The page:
Over at NaBloPoMo the theme for April is letters, but over at Adaptistration, where Drew McManus blogs about orchestra management, governance and change, it's TAFTO or "Take A Friend To Orchestra" month. Here's how it works, with a roster of bloggers, administrators, musicians and enthusiasts writing about the simplest thing in the world: inviting a friend to come to an orchestral concert with you.
It's important because, as with anything else that might be unfamiliar, laden with traditions, and ever-so-slightly arcane (the racetrack, the stock exchange, the vineyard, the high Anglican church…) it can sometimes take the company of a friend to ease you through those first tentative steps.
Today's contribution comes from Matt Heller, an orchestral double bassist – the kind of person who finds it difficult to "take" friends to concerts because he's usually playing in them. He expresses the (I suspect not uncommon) fear that taking a friend to hear an orchestra just might leave you with an enemy!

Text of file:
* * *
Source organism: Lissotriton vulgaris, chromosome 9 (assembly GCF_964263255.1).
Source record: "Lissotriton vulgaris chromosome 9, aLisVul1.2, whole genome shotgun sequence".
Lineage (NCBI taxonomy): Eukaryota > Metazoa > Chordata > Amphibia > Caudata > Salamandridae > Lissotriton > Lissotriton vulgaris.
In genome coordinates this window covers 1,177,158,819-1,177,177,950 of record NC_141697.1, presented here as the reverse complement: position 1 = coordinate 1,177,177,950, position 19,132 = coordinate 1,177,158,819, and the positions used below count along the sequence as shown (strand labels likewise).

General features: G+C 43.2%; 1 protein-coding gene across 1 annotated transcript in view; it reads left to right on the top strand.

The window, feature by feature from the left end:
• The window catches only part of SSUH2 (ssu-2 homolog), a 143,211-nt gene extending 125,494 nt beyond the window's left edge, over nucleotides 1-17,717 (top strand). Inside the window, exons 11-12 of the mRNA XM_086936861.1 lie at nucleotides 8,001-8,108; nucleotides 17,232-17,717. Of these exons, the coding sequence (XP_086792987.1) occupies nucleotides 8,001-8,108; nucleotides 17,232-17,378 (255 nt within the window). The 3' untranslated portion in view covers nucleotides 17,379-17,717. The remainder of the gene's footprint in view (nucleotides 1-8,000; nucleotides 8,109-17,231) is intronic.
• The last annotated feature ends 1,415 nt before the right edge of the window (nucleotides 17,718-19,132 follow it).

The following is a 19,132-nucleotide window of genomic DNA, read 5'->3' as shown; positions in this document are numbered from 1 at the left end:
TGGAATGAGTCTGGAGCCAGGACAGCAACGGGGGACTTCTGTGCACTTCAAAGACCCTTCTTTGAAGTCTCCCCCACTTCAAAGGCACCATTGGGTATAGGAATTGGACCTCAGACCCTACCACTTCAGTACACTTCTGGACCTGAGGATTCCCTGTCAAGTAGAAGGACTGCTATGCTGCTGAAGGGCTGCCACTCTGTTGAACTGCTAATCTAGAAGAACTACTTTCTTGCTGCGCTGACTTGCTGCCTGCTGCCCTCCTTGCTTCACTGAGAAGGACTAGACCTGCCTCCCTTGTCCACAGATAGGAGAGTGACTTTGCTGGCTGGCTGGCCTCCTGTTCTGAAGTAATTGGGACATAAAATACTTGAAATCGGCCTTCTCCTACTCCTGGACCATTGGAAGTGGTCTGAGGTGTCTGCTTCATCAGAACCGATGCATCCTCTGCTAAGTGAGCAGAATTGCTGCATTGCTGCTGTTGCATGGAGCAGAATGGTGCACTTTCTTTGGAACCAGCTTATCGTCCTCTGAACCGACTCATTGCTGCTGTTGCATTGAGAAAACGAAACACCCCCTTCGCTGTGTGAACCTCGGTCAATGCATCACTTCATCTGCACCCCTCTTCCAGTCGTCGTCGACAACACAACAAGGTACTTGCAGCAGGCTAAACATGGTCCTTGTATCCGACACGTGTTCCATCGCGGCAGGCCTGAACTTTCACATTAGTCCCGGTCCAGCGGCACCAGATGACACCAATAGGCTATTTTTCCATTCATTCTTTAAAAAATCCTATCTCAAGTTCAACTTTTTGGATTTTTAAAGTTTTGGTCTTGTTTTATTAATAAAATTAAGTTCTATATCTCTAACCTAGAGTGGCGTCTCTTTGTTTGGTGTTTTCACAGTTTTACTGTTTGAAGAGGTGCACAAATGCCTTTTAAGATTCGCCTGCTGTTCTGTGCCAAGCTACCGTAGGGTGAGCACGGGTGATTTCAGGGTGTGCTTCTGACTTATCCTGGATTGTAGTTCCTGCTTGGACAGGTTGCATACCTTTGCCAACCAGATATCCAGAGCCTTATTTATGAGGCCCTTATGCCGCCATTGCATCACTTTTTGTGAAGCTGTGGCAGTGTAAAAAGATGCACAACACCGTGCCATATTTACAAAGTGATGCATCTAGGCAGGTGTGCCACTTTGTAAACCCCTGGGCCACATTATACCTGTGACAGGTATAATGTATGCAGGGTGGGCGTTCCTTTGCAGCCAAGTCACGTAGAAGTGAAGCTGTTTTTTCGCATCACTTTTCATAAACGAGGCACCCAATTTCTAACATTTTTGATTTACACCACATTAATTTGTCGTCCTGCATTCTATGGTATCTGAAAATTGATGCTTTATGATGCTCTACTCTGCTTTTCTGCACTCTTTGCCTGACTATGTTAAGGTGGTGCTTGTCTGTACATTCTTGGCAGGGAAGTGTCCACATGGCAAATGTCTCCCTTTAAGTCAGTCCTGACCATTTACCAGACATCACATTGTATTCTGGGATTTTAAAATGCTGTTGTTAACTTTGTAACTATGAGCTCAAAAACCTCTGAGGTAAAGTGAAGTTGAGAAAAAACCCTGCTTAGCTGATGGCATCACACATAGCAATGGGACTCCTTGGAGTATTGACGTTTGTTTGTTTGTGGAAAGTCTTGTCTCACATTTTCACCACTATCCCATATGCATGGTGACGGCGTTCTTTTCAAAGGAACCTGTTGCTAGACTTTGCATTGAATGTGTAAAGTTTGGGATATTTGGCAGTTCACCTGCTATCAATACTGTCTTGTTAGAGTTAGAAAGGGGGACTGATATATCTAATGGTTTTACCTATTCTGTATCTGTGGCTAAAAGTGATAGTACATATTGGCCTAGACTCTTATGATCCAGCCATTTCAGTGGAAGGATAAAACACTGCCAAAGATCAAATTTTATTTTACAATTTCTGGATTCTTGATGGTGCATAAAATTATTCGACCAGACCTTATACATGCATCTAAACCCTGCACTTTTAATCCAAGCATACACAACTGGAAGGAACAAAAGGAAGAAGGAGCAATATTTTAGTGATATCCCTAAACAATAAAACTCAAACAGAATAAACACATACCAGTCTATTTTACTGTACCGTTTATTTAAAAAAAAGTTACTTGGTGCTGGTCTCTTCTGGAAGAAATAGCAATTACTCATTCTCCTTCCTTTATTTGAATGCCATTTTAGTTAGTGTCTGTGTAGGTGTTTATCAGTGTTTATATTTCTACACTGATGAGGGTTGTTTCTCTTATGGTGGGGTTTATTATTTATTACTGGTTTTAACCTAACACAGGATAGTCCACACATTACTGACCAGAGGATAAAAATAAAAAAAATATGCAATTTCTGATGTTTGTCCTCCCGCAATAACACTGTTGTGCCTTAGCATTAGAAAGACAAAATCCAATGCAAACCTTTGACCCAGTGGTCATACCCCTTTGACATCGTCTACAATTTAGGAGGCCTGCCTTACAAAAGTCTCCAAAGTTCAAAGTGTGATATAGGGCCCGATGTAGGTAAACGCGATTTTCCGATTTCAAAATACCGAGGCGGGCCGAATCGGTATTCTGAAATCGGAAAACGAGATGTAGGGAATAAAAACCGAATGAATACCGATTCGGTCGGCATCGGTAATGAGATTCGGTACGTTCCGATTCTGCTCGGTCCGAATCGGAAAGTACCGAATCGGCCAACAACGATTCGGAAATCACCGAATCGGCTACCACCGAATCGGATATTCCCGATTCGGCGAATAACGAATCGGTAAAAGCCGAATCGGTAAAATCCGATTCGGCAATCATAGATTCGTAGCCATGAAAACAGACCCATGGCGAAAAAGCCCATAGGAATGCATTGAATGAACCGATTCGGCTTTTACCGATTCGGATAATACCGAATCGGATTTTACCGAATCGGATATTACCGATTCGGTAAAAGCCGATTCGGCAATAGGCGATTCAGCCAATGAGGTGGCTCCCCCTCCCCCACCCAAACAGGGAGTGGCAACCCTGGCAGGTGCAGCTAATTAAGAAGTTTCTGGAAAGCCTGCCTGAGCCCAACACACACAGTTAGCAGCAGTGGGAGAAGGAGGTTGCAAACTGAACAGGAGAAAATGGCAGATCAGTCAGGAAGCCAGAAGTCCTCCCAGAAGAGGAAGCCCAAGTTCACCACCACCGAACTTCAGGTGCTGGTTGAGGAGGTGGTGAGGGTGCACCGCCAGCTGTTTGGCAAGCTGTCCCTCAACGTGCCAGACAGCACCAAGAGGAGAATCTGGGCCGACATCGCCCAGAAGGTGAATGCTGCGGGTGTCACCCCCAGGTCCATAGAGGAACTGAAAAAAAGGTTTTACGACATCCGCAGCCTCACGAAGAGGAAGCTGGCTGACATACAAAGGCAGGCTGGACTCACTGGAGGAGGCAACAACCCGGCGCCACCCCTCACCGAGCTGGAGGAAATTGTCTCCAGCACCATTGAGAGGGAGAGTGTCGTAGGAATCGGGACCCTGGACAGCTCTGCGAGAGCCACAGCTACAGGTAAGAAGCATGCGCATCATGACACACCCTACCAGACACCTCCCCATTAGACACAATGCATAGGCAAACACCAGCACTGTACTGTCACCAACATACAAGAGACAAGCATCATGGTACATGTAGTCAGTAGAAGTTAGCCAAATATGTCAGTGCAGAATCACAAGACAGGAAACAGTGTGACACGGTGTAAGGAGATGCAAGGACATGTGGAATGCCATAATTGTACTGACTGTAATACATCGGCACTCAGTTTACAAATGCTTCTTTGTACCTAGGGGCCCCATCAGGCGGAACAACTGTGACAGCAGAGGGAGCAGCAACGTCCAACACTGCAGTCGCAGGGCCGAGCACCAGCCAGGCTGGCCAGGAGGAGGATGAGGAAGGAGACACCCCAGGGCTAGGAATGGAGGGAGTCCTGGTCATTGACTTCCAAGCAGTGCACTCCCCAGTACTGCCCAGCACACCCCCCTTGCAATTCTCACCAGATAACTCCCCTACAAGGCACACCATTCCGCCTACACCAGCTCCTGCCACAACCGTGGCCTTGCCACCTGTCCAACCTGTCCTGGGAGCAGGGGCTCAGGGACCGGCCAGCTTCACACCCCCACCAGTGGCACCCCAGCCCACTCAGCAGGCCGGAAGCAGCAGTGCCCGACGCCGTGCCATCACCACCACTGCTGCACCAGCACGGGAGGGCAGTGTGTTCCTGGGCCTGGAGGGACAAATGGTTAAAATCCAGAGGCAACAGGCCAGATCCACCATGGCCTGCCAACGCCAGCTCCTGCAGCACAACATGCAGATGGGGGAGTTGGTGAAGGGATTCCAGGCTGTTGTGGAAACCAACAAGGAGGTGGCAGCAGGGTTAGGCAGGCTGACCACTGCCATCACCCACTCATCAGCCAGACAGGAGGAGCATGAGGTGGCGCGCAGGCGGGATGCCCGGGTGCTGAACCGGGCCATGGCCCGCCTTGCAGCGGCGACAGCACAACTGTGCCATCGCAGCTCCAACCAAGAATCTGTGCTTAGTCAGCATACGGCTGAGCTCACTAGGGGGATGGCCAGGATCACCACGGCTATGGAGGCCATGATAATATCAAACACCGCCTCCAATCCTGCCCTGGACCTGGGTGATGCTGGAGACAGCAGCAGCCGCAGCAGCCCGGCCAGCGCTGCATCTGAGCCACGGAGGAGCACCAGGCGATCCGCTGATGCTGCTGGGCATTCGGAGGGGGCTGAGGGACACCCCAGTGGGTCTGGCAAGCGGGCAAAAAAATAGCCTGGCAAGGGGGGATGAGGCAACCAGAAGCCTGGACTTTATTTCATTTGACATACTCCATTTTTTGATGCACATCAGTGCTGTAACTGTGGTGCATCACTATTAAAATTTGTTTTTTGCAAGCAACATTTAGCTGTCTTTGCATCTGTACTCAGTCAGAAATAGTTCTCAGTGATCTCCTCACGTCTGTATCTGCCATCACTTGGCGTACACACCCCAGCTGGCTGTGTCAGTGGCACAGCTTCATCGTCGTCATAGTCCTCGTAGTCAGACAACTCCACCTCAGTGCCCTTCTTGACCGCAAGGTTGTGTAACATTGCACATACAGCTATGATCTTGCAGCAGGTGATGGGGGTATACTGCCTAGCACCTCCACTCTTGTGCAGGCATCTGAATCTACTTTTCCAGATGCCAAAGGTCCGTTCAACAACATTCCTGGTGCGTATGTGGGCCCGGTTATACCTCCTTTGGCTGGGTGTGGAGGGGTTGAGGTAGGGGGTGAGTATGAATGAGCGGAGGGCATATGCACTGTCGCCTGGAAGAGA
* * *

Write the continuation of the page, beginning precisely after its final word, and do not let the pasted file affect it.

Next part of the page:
His story ends well, though. It also suggests that we can get in the way by overemphasising preparation and concrete knowledge as a key or a way in to music:
"Maybe it was a good thing that I didn't accompany them to the concert. I would have just babbled about music history and stylistic periods; whereas the experience of seeing and hearing an orchestra for the first time, all the distinct sounds and gestures of the musicians and instruments, might only be diminished by too much explanation – like a magician explaining how a trick was done."
I think it's true that for most people who become interested in classical music a thirst for knowledge and deepened understanding is awakened, often in a big way. But perhaps at first we should trust in the capacity of a musical performance to speak to people on its own ineffable terms.